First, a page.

The Very Versatile Briard
Briard can be many things, a herding dog, tending dog, guard dog, family dog, a farm dog, a search & rescue dog, a military dog.
At Cacharel we breed for the all round Briard. A Briard who can compete with honours in the show ring, who can work sheep all day, compete in agility, obedience or be a fabulous family companion. We have also started to train in Dogsport which is a combination of Tracking Obedience and Character testing. Some of our pups sold to other homes are Assistance Dogs, Search & Rescue dogs. We are extremely proud of the very stable temperaments that we produce.
There is a reason behind every requirement in a breed standard. Descriptive statements were put into the standard by the founding fathers of the breed so that future generations of breeders could understand the form that was required to produce the function that the Briard had been created to fulfill.
Before you can build a successful breeding program, you must be able to ask yourself why each requirement in your Breed standard exists and know exactly the reason behind it. And in most breeds, the answers always come from the original function of the breed. Words like "cute” and "pretty” and "gorgeous” and "beautiful” are thrown around incessantly, but they are really useless when describing breed type unless followed by a descriptive statement about a particular feature of the dog as it relates to a requirement in the breed standard. Many of today’s breeders (not just with Briards)ignore basic requirements of their breed standard in favor of producing dogs with faults and failings "because we like them like that.” It makes me cringe. As breeders and owners our primary responsibility to the Briard is is to be a caretaker of the breed, and to educate and ensure that people who are interested in the Briard buy one for the right reasons.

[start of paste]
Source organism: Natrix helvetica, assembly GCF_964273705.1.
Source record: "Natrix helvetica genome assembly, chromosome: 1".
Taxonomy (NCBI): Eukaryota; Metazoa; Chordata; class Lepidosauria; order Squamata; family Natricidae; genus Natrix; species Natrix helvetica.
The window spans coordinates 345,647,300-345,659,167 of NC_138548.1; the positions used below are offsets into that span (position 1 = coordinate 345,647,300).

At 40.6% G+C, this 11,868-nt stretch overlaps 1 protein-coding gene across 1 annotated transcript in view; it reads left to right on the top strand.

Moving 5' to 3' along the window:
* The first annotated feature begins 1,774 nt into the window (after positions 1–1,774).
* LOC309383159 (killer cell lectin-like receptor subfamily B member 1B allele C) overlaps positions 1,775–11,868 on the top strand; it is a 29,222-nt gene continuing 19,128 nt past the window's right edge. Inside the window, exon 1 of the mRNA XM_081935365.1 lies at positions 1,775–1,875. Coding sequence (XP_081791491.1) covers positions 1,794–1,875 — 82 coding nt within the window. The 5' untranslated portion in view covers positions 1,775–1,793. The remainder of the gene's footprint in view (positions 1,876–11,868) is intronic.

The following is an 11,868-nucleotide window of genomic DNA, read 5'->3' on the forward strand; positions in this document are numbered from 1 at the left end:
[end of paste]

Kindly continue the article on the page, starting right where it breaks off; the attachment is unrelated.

The future of any breed rests with breeders. We need to keep Briards capable of easily performing the functions for which they were originally developed, not change them into caricatures that exude some sort of beauty but are riddled with failings when compared to their breed standard.
To watch a Briard work sheep is a beautiful thing. To think that 200 years ago a Briard was performing the same work, and to watch that instinct come through is always humbling.